Geovisualization of Fishing Vessel Movement Patterns using Hybrid Fractal/Velocity Signatures

GeoViz: Linking Geovisualization with Spatial Analysis and Modeling, 10-11 March 2011, Hamburg, Germany

René A. Enguehard, Rodolphe Devillers, and Orland Hoeber

“While much work has been done on representing vessel movements, little work has been devoted to understanding and representing what particular movement patterns are associated with specific activities. Using fractal dimension as a measure of activity complexity, and velocity as a measure of activity type, it is possible to develop signatures for particular activities or behaviours. These signatures can then be used within a geovisualization system to highlight areas or data points of interest to the user. Within the context of fisheries enforcement, officers could use such a system with real-time data to quickly ascertain whether a vessel is acting illegally and increase the odds of catching them when they return to port.”

Geomorphometry Conference and Workshops, 07-11 September 2011

Location: Esri Campus Redlands, California, USA

Confernece web site:



  • If you wish to submit a presentation, please do so as soon as possible
  • Final camera-ready digital manuscripts due: 1 May 2011
  • Author registration & poster submission deadline: 15 May 2011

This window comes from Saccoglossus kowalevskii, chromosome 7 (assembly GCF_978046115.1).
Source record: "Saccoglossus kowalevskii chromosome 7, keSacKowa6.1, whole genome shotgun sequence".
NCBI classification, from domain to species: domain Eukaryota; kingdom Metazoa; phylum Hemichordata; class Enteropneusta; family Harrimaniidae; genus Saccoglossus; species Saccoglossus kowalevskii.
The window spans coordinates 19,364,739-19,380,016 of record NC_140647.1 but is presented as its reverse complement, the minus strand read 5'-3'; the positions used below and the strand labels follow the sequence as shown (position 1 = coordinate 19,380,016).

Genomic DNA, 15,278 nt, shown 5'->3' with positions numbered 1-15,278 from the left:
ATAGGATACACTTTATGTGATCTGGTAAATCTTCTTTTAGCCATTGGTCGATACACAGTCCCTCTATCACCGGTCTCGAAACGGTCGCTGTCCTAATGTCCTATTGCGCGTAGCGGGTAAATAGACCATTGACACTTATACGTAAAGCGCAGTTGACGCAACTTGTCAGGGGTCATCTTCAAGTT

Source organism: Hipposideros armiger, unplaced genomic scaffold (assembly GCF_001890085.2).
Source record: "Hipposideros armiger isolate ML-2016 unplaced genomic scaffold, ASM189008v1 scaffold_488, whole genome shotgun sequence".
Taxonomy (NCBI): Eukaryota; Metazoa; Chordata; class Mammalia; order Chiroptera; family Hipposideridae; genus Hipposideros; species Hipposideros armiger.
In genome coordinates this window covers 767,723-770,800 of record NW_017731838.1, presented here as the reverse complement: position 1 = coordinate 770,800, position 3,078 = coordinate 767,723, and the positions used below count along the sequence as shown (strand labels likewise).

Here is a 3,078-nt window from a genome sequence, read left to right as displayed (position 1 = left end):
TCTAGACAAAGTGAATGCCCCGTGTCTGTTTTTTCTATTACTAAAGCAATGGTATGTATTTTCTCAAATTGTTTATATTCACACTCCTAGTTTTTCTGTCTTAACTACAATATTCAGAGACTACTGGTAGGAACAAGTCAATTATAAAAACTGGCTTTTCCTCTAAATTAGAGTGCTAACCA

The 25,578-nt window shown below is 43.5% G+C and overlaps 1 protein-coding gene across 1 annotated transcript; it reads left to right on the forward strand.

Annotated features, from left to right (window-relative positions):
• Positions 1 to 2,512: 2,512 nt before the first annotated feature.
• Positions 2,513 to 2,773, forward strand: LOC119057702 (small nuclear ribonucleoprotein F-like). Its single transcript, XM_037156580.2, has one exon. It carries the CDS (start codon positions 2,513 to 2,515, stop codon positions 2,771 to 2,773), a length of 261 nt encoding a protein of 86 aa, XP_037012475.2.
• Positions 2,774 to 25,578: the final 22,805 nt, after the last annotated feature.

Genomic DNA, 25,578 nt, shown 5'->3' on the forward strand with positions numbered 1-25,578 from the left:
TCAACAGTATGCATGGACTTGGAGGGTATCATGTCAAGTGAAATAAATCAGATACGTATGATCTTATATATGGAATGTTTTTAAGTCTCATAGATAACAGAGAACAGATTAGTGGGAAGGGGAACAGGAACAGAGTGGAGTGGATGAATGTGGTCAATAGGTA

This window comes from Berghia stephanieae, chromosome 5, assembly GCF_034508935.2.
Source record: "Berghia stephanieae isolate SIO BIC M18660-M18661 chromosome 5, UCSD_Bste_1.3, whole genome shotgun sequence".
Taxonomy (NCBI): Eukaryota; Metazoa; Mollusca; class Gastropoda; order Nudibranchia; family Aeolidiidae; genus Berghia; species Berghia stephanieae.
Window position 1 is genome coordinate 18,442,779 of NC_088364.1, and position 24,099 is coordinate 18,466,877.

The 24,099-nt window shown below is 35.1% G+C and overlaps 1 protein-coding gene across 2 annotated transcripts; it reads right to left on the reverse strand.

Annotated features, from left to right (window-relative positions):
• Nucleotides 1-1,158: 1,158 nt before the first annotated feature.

• Early registration deadline: 15 May 2011

3 DAYS OF ORAL AND POSTER PRESENTATIONS in a single track.  PROGRAM CHAIRS:  John P. Wilson, University of Southern California; Michael Gould, ESRI; Ian S. Evans, Durham University and Tomislav Hengl, Wageningen University and Research.

A selection of papers will be invited for publication in a special issue of the Transactions in GIS.

KEYNOTE SPEAKERS include H Mitasova, J Gallant, Q Zhou, T Oguchi & A-Xing Zhu

AIMS AND SCOPE The Geomorphometry 2011 conference will continue a series initiated by the Terrain Analysis and Digital Terrain Modelling conference hosted by Nanjing Normal University in November 2006 and University of Zurich in 2009.

The aim of Geomorphometry 2011 is to bring together researchers to present and discuss recent developments in the field of quantitative modelling and analysis of elevation data. Geomorphometry is the science of quantitative land-surface analysis and description at diverse spatial scales. It draws upon mathematical, statistical and image-processing techniques and interfaces with many disciplines including hydrology, geology, planetary geomorphology, computational geometry, geomorphology, remote sensing, geographic information science and geography. The conference aims to attract leading researchers in geomorphometry presenting methodological advances in the field and to provide young researchers with an opportunity to present new results.

Redlands is in San Bernardino County and at the eastern end of the S. Californian metropolis, some 100 km east of Los Angeles. It is between ‘The Badlands’ and the San Bernardino Mountains, beyond which is the Mohave Desert.

2 days of WORKSHOPS: Geomorphometry will host a number of workshops, each with ca. 15-30 attendees after the conference (weekend).


  • PhD students: $200.00 USD
  • Everybody else: $375.00 USD

Registration fees for the workshops will be in the range $100-150 USD.

TO SUBMIT A PRESENTATION (2 to 4 page extended abstract):

  1. Download a template document.
  2. Prepare a paper following the preparation guidelines (see an example).